TAX FIDDLING SIR,—Perhaps I am very innocent in taking SW
Compton Mackenzie seriously, but althougll I am not qt Civil Servant I am crude enoug to regard The special concessions actors, an business men, have been known to boat about, as putting their hands in their neigh+ bour's pockets.
Perhaps I would be too shy to enquire closely from a business friend about carte and hospitality, and too scared to questio0 an artist, but it may be the duty of a Mem4 her of Parliament to broach the subjects, and possibly some Collectors of Taxes would not regard its as bad taste.
I can agree with your contributor about ' fatuous advertisements' without admiring the self-advertisement which he thinkS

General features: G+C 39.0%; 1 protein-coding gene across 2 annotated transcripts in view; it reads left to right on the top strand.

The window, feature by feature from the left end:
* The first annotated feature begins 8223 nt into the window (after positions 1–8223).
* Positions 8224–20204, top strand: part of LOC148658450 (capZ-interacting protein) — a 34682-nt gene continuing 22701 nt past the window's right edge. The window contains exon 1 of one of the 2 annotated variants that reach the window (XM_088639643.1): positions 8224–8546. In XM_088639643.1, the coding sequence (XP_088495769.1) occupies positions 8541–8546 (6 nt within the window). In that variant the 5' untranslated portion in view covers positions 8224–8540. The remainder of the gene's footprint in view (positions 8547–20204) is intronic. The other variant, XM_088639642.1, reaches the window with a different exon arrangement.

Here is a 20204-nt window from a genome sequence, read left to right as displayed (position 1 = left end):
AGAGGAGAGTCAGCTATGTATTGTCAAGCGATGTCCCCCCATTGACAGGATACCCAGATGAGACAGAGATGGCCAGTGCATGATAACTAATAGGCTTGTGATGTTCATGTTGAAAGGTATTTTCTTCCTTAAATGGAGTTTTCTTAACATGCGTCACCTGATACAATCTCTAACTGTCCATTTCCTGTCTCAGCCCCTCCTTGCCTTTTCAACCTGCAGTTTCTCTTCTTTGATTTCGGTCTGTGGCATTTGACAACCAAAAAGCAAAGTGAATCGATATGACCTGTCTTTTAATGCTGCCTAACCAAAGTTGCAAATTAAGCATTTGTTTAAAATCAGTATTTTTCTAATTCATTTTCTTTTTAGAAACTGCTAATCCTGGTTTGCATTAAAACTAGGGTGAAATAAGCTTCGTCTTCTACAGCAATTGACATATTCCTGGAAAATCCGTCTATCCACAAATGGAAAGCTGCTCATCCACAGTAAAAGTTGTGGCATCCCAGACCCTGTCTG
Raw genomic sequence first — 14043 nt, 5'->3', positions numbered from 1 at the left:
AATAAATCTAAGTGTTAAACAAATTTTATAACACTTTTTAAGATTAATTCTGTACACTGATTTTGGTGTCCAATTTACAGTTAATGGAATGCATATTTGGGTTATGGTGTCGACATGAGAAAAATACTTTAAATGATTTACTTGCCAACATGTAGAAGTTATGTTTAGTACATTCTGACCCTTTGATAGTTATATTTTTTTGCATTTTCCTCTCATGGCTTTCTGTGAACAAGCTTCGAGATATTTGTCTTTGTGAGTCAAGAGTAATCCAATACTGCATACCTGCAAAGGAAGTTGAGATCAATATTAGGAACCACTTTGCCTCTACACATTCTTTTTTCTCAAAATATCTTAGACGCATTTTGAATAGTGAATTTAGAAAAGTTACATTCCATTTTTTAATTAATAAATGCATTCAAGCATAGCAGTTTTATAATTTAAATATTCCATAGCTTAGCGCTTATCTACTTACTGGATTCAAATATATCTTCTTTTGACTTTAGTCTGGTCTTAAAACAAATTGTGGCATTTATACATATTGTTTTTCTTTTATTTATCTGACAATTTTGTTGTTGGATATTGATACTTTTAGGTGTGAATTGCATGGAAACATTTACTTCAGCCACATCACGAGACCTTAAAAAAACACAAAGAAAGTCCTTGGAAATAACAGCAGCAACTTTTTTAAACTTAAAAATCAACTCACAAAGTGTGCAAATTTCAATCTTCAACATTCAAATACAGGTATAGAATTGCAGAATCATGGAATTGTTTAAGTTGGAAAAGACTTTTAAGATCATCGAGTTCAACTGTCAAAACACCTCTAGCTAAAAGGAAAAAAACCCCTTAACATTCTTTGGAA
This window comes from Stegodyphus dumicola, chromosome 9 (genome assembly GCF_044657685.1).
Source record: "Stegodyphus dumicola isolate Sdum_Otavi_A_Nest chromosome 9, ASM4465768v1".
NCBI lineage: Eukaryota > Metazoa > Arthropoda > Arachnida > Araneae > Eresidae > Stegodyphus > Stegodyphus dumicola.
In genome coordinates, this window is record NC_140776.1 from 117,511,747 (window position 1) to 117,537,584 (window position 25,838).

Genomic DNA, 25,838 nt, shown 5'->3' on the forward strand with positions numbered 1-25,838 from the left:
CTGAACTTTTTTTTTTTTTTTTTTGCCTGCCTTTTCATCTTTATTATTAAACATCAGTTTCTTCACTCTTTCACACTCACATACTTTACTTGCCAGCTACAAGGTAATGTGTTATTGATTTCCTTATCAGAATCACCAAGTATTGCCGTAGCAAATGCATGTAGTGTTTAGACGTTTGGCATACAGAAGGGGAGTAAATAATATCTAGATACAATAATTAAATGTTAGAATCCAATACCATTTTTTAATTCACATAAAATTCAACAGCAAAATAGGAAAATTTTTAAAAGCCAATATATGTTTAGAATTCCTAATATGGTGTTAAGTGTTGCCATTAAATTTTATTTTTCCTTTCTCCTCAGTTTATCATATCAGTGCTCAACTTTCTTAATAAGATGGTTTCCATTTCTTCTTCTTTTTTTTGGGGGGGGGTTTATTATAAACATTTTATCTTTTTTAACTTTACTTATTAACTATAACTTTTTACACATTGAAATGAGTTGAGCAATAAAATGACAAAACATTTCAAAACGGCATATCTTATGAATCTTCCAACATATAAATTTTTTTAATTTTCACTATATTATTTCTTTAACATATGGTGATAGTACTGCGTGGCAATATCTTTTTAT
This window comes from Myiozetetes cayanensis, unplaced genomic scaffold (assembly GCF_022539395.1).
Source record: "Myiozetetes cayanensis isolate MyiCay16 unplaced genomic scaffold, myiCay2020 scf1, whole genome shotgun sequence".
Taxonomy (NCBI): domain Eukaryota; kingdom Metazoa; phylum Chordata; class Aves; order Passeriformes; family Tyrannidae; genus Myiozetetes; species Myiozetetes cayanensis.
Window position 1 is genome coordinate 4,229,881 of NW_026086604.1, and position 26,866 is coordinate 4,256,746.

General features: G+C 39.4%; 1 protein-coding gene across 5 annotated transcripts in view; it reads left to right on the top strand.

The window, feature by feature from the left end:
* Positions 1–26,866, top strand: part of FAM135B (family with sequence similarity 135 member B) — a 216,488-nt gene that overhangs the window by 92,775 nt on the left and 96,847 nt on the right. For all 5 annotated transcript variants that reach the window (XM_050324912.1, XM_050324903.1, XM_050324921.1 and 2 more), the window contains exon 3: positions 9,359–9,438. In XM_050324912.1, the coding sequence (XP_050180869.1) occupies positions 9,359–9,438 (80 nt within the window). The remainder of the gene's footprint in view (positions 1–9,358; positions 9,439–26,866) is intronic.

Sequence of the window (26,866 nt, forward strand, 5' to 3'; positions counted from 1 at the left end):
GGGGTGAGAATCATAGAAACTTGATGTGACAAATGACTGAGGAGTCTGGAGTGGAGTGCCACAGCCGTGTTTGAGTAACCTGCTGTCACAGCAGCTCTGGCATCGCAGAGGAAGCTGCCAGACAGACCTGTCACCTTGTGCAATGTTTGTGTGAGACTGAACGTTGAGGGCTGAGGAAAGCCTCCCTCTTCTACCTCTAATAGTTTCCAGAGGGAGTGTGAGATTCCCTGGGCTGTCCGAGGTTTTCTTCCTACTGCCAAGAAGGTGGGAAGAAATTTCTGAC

• necessary to the entertainer, and without forgetting the many taxpayers who without enjoying the social advantages of the enter4 tainer have to pay themselves for whatever extras they think will help, such as a first class season ticket or better clothes, etc.
And I am conscious that a strjice of enter• tainers would hurt me less than one ot doctors, or farmers or builders, etc., etc., and old-fashioned enough to think I have dand fairly by the artist when I have paid for seats. or bought books, without having to pay for any special income-tax concessions.—Yours faithfully,